Patient safety studies in ambulatory care setting lacking
Although much research has been devoted to understanding and improving patient safety in hospital and medical centers, research in ambulatory care settings is lacking, according to a report from the American Medical Association's (AMA) Center for Patient Safety.
The report, which reviewed research published on the topic of patient safety between 2000 and 2010, reveals that a research gap exists. In the 10 years worth of research examined, the researchers concluded that although some high-quality work on the subject has taken place, research and initiatives in ambulatory safety were remarkably limited, both in quantity and in the ability to generalize from the studies that were reported.
“Far more patients are cared for in ambulatory settings than are seen as inpatients; the harm that can occur in ambulatory settings is serious, and there are a number of ways in which the ambulatory setting is even more complex and prone to error than the inpatient setting,” the AMA wrote.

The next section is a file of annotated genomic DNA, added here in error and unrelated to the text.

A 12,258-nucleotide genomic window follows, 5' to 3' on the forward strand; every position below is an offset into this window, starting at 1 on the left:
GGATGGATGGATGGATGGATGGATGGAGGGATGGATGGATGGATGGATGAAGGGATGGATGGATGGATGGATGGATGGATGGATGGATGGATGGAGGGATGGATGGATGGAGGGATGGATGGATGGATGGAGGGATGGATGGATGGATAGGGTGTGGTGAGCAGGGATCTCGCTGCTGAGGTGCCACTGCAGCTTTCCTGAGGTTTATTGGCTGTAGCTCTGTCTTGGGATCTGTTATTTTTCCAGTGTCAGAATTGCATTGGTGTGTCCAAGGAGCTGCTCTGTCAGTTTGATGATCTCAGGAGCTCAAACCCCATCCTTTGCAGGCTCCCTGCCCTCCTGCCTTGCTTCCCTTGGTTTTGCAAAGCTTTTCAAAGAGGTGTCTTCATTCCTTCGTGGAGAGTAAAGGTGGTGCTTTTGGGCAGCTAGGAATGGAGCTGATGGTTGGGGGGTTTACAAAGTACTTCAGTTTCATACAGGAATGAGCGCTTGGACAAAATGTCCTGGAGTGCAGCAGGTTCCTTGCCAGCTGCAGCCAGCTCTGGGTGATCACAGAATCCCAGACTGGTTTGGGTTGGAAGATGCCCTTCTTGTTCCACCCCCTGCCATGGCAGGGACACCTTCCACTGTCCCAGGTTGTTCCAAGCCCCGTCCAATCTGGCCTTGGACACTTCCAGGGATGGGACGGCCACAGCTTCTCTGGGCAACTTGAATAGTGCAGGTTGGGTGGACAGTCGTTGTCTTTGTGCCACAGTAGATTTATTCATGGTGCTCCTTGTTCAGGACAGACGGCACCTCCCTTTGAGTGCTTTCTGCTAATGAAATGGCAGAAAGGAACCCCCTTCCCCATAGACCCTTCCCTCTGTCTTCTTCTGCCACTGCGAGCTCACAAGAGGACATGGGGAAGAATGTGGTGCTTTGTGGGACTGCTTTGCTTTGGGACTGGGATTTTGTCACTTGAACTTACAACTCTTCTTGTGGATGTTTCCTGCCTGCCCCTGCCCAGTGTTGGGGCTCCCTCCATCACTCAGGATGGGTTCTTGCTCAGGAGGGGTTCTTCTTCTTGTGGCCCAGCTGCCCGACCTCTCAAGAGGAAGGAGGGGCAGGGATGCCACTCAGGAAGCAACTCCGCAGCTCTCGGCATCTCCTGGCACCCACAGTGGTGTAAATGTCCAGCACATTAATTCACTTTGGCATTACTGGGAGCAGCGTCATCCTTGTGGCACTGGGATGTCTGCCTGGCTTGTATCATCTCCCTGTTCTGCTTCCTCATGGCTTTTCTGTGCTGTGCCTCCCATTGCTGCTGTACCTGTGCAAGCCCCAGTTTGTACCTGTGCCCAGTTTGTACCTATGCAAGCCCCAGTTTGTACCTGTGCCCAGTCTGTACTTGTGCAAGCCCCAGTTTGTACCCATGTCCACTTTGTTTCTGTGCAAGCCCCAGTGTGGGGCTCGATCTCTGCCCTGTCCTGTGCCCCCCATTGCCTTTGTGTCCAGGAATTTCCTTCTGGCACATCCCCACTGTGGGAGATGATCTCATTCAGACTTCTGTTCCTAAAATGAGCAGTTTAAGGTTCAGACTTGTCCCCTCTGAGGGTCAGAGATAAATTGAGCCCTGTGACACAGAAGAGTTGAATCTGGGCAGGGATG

During the past decade, the research conducted falls into three general categories: research on events that caused harm to patients, often based on malpractice claims data or insurance claims; research on events that did not cause harm to patients; and, less commonly, research on interventions that could improve patient safety.
Patient safety issues that have received the most attention include medication safety, diagnostic errors, office-based surgery and communication issues.
Despite the more than 100 existing patient safety studies, the researchers concluded that very little is known about ambulatory patient safety and “next to nothing about how to improve it.” Additional problems identified include small study size and often-conflicting taxonomies derived from unique practice settings that are not easily generalizable.
The research base for ambulatory safety needs to be dramatically strengthened in order to provide enough information to make positive changes in patient care, the researchers concluded.